Friday, July 29, 2022

Book Note: Shakespeare and Love: The Inside Story of the Crime that Stunned the Book World

Kelly, Mike. Shakespeare and Love: The Inside Story of the Crime that Stunned the Book World. London: Ashgrove, 2014.

Do you remember the interesting film Stealing Shakespeare, which tells the story of the theft and recovery of the Durham University First Folio (for which, q.v.)?

Shakespeare and Love tells you more—much more—about the case and about Raymond Scott, the man convicted of handling (though not of stealing) the stolen property.

Mike Kelly is a journalist who followed the story for a year and a half. Scott may have communicated more to and with him than he did to and with his own solicitors and barristers. 

The book gives a lot of information about that relationship. Indeed, it told me much more than I really wanted to know! But I'm glad the information is out there—including the semi-confessions Scott made to Kelly and subsequently retracted. 

In one anecdote, Scott implied that he might have gone into the library, broken into one of the cases, stolen some books, and exited. When he found that he wasn't challenged, he hid his horde in some bushes and went back and did the same with the First Folio. But later he told Kelly that it was all fairy stories.

If you're interested, it's worth looking into. As a sample, I've decided to give you the epilogue. It contains Scott's last communication with Kelly and an account of the sad end of his life.



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Thursday, July 28, 2022

Book Note: Three Books that—Let's be Honest—I'm Never Actually Going to Read

Taneja, Preti. We That Are Young. New York: Alfred A.Knopf, 2018.

Fortier, Anne. Juliet: A Novel. New York: Ballantine Books, 2010.

Brandreth, Benet. The Spy of Venice.  London: Twenty7 Books, 2016.

But, of course, that doesn't mean that you can't try them and even like them! 
I wanted to like these. But, for various reasons, I'm just not going to make it through any of them.
For one thing, they're all really thick! I mean, look at these—they're all clocking in at over 400 pages:
And then each one has something preventing me from getting very far into them. I was determined to love We That Are Young. I thought I could work it in to my Modern Shakespearean Fiction course . . . and then possibly into my Non-Western Contemporary Literature course. But the complications of an epic of this size was too daunting for me. But read the flyleaf—it might be just what you are looking for!

King Lear in India. But I couldn't make it.

Juliet is a time-travelling novel, jumping from the present day back to 1340s Siena. As near as I can make out, some sort of modern descendant of the Capulets needs to investigate the circumstances surrounding the story of the star-crossed Romeo and Giulietta. I'm not invested enough in Shakespeare's Romeo and Juliet to explore this further. But here's the first page—maybe this is just right for you!

The Spy of Venice seems a bit more promising—it's more the sort of thing I would invest in. Shakespeare is on a spy mission in Venice. [Note: There's a second book in the series that I won't get around to reading either: The Assassin of Verona.] Yes, I might read that—except it has a three-page list of the main characters. I don't think I'll be able to make it. But you might! Here's the first chapter for you to try:

And there you have it! Three (or four) books you might like. Let me know what you think!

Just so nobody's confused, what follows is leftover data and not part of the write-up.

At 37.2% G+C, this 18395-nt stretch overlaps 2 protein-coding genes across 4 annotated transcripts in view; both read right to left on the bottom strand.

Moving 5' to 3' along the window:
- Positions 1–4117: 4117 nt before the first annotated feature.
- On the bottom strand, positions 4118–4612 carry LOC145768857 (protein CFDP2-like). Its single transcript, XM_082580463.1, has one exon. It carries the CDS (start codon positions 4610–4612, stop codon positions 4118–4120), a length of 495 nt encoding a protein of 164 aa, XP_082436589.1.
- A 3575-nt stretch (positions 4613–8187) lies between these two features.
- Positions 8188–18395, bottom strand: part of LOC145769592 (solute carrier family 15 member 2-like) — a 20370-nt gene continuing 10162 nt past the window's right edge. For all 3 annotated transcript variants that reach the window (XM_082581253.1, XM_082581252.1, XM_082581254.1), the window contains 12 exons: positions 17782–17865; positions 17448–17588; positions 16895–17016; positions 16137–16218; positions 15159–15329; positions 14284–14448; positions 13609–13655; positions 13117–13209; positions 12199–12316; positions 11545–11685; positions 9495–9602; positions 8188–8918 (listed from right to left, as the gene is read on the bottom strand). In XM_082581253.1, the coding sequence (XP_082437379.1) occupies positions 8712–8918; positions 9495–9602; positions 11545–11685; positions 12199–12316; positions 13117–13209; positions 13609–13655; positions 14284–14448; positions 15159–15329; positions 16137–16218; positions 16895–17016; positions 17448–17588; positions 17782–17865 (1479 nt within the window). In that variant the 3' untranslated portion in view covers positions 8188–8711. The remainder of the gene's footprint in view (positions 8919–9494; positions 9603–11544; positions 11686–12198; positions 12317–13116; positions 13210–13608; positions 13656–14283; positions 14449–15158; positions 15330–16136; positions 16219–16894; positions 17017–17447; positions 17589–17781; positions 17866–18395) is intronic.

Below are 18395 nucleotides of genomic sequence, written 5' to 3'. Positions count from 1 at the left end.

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Wednesday, July 20, 2022

Book Note: Shakespeare's Dead: Stages of Death in Shakespeare's Playworlds

Palfrey, Simon, and Emma Smith. Shakespeare's Dead: Stages of Death in Shakespeare's Playworlds. Oxford: Bodleian Library, University of Oxford, 2016.

Without the subtitle, the response to this book might be, "Well—yes.  Literally, yes.  Figuratively, not so much." But it's not a contraction: it's a possessive.

In other words, this is not a proclamation that Shakespeare is dead. Rather, it's a book about the dead of Shakespeare—or, really, ideas about death, dying, and the dead in Shakespeare's day.

Beautiful images complement a rich text that provides readings of death-related elements of the plays and explorations of Shakespeare's culture's ideas of death.

I also greatly appreciate the book's starting point. Where does one go to examine ideas of death in Shakespeare? The most famous Shakespeare quote of them all, right? In this case, no. We go to Measure for Measure to learn what Claudio and the Duke have to say about it.

I can't give you that whole chapter—it's too long—but I can give you a sampling of the writing and the images you'll encounter.


It's a great book—well worth a gander.

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Bardfilm is normally written as one word, though it can also be found under a search for "Bard Film Blog." Bardfilm is a Shakespeare blog (admittedly, one of many Shakespeare blogs), and it is dedicated to commentary on films (Shakespeare movies, The Shakespeare Movie, Shakespeare on television, Shakespeare at the cinema), plays, and other matter related to Shakespeare (allusions to Shakespeare in pop culture, quotes from Shakespeare in popular culture, quotations that come from Shakespeare, et cetera).

Unless otherwise indicated, quotations from Shakespeare's works are from the following edition:
Shakespeare, William. The Riverside Shakespeare. 2nd ed. Gen. ed. G. Blakemore Evans. Boston: Houghton Mifflin, 1997.
All material original to this blog is copyrighted: Copyright 2008-2039 (and into perpetuity thereafter) by Keith Jones.

The very instant that I saw you did / My heart fly to your service; there resides, / To make me slave to it; and, for your sake, / Am I this patient [b]log-man.

—The Tempest